How to overcome UX challenges in the age of personalised experiences

Wed, 15/04/2020 - 10:42

In an age where everything we want is available immediately; getting users to choose your product is really difficult. Any good graphic design agency knows the byproduct of focusing on user experience should be better creative web design, higher Google rankings, greater engagement and, for commercially minded organisations, more sales. Creating a good user experience begins with really knowing your user. 

How well we know visitors leverages off the data we gather, real market consumer knowledge and testing. Once we have this knowledge, we can use it to forge stronger relationships and solidify brands for customers. A great tool to achieve this goal is personalisation. Creating personalised experiences can throw any user advocate astray. This article will focus on a few personalisation ‘quick wins’ to achieving the best results in personalisation.

What is personalisation? 

Personalisation is when you create a custom experience for the visitor, either with specific content or functionality based on the user’s wants and needs. 

Why would you want this?  

Visitors interacting with your site are in constant competition for attention, not just local to the device like competitor sites, but external distractions like cell phones. When experiences are tailored, one tends to feel in control because the information aligns with your need/and or want. Control, in this instance, can be an illusion; however, being bombarded with information or overloading us with irrelevant information can be vexing. It can cause a visitor to lose interest with your content for more stimulating content elsewhere. 

Humans are pros at filtering information. Our very survival depends on the part of the brain (the reticular activating system), where all information, except smell, is routed. Knowing all information is filtered through this space, how do we make users experiencing our product stay focused?

UX challenges 

In order to capture user attention, there are some basic techniques we can employ. Imagine being at a party and everyone is speaking, what are a few things that might grab your attention?

  • Getting users to pay attention 

When someone calls your name in the crowd, you immediately respond. This is the easiest way to gain attention. Emails have done this successfully for some time; entering {name} into subject lines is the simplest way to gain open rates. While it’s difficult to guess a visitor’s name on arrival, we can gain this information by creating accounts, requesting email addresses - then using this information when displaying notifications. 

  • Individualised personalisation  

Increasingly, we are seeing web design companies offering their users entire custom experiences. As an example “dark” and “light” mode is being presented within websites or software. Aside from being a design preference, ‘dark’ mode can assist users by exposing less light to the eyes. This is helpful at night when we require lower secretion of melatonin to aid sleep. One-to-one personalisation creates a positive experience for visitors, which encourages repeat use. 

There is no one-size-fits-all solution to personalisation. It’s best to work with a team of UX experts to assist with researching your user base and their requirements. Once the technical scope is understood, create a branded design system. This would allow the software to accommodate the full required technical scope to handle users’ preferences.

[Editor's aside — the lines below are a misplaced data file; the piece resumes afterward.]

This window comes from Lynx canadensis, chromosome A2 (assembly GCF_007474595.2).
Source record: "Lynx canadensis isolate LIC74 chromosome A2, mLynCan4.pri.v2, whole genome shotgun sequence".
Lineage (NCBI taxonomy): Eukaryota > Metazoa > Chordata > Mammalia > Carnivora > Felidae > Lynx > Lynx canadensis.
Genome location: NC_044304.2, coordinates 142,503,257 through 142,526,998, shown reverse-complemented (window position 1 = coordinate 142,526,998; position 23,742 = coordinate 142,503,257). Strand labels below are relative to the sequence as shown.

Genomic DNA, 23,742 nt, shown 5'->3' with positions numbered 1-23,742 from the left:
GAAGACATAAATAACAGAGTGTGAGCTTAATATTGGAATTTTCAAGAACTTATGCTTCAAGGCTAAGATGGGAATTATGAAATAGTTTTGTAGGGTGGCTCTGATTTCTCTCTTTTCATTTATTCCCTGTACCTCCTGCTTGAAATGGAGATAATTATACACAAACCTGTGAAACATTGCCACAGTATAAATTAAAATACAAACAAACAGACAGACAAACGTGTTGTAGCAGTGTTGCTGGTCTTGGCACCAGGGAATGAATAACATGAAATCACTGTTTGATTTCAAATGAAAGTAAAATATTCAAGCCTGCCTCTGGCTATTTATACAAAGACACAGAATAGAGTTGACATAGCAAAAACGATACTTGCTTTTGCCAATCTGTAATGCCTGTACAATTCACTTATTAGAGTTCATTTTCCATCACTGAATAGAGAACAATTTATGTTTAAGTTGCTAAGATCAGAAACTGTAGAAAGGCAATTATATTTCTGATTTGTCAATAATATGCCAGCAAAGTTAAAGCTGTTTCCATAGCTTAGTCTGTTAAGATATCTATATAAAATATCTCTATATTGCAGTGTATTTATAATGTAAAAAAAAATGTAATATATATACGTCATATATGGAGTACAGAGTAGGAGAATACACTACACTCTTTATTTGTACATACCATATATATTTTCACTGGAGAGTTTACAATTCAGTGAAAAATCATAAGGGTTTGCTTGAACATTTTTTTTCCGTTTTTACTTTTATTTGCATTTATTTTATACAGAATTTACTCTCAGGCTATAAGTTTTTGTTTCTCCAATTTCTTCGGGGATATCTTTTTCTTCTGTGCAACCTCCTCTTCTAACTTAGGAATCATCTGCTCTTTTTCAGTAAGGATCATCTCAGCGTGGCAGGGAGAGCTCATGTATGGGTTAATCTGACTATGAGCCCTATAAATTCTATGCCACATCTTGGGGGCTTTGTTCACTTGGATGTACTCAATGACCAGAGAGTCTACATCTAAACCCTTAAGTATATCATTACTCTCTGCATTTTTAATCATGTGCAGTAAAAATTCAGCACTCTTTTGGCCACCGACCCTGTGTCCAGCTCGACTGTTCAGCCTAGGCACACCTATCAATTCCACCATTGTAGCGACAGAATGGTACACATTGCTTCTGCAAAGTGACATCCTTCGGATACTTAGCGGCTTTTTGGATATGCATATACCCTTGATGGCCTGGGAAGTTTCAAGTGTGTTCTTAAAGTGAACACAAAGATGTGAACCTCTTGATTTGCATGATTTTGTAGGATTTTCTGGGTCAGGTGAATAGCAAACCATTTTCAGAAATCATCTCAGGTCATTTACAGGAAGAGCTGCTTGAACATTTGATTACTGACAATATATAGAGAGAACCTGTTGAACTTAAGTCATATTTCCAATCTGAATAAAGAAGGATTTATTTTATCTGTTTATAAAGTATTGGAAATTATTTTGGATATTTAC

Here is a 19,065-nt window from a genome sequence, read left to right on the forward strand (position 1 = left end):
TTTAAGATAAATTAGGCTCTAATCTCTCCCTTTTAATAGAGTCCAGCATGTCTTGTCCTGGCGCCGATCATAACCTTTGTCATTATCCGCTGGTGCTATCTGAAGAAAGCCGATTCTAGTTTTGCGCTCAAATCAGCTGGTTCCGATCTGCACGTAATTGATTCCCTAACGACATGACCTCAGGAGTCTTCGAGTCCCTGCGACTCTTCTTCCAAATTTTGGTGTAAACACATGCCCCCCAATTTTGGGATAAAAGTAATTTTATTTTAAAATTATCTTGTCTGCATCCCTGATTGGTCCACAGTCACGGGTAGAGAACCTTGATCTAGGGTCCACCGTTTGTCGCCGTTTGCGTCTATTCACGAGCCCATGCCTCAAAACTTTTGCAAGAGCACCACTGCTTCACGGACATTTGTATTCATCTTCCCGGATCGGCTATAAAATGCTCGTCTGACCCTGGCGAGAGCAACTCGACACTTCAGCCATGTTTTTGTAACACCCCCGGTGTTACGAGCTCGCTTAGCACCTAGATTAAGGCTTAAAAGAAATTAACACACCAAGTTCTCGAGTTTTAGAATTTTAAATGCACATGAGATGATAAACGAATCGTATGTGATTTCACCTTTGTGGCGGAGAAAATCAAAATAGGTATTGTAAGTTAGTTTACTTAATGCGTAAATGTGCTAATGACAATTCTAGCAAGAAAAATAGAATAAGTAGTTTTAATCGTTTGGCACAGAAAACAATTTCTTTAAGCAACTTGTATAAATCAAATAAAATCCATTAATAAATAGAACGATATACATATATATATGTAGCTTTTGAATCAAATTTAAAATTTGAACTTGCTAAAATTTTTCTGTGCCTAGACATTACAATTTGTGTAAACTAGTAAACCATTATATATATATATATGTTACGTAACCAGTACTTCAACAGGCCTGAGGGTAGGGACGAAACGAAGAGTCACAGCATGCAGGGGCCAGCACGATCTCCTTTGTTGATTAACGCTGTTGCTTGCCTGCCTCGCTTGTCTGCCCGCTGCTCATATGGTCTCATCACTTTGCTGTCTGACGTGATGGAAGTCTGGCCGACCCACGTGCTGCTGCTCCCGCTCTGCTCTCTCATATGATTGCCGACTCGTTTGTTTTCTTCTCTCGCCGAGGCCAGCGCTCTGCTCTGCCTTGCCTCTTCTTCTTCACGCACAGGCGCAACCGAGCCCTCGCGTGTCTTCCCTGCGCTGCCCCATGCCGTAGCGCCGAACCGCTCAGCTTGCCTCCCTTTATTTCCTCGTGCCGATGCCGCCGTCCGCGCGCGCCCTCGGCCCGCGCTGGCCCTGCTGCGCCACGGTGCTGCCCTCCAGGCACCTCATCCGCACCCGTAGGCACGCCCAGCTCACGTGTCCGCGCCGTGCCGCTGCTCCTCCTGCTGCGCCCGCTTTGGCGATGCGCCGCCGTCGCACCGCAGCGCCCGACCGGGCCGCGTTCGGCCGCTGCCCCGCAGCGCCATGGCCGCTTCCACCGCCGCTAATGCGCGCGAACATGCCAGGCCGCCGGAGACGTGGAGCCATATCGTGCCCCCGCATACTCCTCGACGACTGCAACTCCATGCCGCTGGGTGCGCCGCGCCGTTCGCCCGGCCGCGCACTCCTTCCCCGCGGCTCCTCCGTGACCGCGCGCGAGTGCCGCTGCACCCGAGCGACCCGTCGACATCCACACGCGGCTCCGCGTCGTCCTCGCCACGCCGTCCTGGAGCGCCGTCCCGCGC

• Custom messaging 

Your brain is hypersensitive to new changes and movements; this is why the little bubble that pops up that says “1 unread message” in the corner of the screen bugs us so much. Using the brain's sensitivity to novelty, we can utilise users' attention and guide them toward the prefered interaction.

An example of this type of customisation challenge is custom messaging. During the coronavirus outbreak, the Seattle Times used automation with an embarrassing result.

Seattle Times Example

To mitigate these types of errors, there needs to be a good understanding of both the user and the data which needs to be presented. “No thank you, I don’t want Coronavirus”.

  • Presenting the present 

Recommendation systems can be helpful when searching for the perfect dress for a wedding; having your search for “blue dress” offer you related content and styles you never considered might land you the perfect look. In order for this to happen, the website taxonomy needs to be well defined, and each product relationship or element relationship needs to be established. 

We need to make sure this is possible by defining the taxonomy. Tag every product with one or more terms from the taxonomy. This establishes the initial relationships between content elements or products. For example, the dress might tag as ‘Blue Dress’ as well as a ‘party dress’, then use that tag to recommend other products they’ve tagged as evening wear. A good CMS would help with this, at Rogerwilco, a web design company in Cape Town, we specialise in Drupal. Not only for its good modular customisation but its custom widgets put creative web design in the hands of the content creators. 

Personalisation, if done well, demonstrates a genuine interest in the customer. If personalisation is lacking, it can be expensive and cost potential business. The best recommendation would be to work with an experienced web design company that understands user-interface best practices, your brand, goals and the users who receive these. Using tools and processes to obtain information like Hotjar and Analytics, as well as iterative methodologies, will ensure users are always at the forefront of your product. 
 

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